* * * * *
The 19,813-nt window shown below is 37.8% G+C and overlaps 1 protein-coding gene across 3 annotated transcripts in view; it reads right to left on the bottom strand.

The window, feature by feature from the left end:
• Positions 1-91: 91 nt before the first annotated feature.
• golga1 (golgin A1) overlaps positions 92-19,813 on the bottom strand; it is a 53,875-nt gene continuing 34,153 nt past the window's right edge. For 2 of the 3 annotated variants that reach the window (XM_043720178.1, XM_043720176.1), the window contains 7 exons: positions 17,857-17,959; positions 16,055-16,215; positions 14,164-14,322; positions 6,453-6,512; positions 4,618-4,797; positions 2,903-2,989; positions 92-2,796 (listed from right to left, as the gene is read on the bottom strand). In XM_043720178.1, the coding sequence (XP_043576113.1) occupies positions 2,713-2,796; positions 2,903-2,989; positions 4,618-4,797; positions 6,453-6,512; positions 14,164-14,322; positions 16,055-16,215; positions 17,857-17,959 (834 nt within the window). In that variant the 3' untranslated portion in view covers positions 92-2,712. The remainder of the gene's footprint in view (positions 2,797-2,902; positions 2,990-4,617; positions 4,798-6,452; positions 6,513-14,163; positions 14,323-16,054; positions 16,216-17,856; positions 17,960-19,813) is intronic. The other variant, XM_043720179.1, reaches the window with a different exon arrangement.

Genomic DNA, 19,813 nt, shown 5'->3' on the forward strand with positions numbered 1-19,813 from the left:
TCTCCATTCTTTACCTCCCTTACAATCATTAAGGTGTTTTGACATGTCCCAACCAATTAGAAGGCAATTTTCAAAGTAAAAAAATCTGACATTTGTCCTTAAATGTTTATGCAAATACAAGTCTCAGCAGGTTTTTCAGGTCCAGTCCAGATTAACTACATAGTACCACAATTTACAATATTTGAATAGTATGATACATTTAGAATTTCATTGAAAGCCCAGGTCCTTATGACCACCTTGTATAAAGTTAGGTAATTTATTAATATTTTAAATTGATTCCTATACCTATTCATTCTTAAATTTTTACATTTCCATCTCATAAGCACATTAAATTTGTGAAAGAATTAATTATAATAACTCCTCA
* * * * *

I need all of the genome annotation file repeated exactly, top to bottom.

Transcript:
The 19,813-nt window shown below is 37.8% G+C and overlaps 1 protein-coding gene across 3 annotated transcripts in view; it reads right to left on the bottom strand.

The window, feature by feature from the left end:
• Positions 1-91: 91 nt before the first annotated feature.
• golga1 (golgin A1) overlaps positions 92-19,813 on the bottom strand; it is a 53,875-nt gene continuing 34,153 nt past the window's right edge. For 2 of the 3 annotated variants that reach the window (XM_043720178.1, XM_043720176.1), the window contains 7 exons: positions 17,857-17,959; positions 16,055-16,215; positions 14,164-14,322; positions 6,453-6,512; positions 4,618-4,797; positions 2,903-2,989; positions 92-2,796 (listed from right to left, as the gene is read on the bottom strand). In XM_043720178.1, the coding sequence (XP_043576113.1) occupies positions 2,713-2,796; positions 2,903-2,989; positions 4,618-4,797; positions 6,453-6,512; positions 14,164-14,322; positions 16,055-16,215; positions 17,857-17,959 (834 nt within the window). In that variant the 3' untranslated portion in view covers positions 92-2,712. The remainder of the gene's footprint in view (positions 2,797-2,902; positions 2,990-4,617; positions 4,798-6,452; positions 6,513-14,163; positions 14,323-16,054; positions 16,216-17,856; positions 17,960-19,813) is intronic. The other variant, XM_043720179.1, reaches the window with a different exon arrangement.

Genomic DNA, 19,813 nt, shown 5'->3' on the forward strand with positions numbered 1-19,813 from the left:
TCTCCATTCTTTACCTCCCTTACAATCATTAAGGTGTTTTGACATGTCCCAACCAATTAGAAGGCAATTTTCAAAGTAAAAAAATCTGACATTTGTCCTTAAATGTTTATGCAAATACAAGTCTCAGCAGGTTTTTCAGGTCCAGTCCAGATTAACTACATAGTACCACAATTTACAATATTTGAATAGTATGATACATTTAGAATTTCATTGAAAGCCCAGGTCCTTATGACCACCTTGTATAAAGTTAGGTAATTTATTAATATTTTAAATTGATTCCTATACCTATTCATTCTTAAATTTTTACATTTCCATCTCATAAGCACATTAAATTTGTGAAAGAATTAATTATAATAACTCCTCA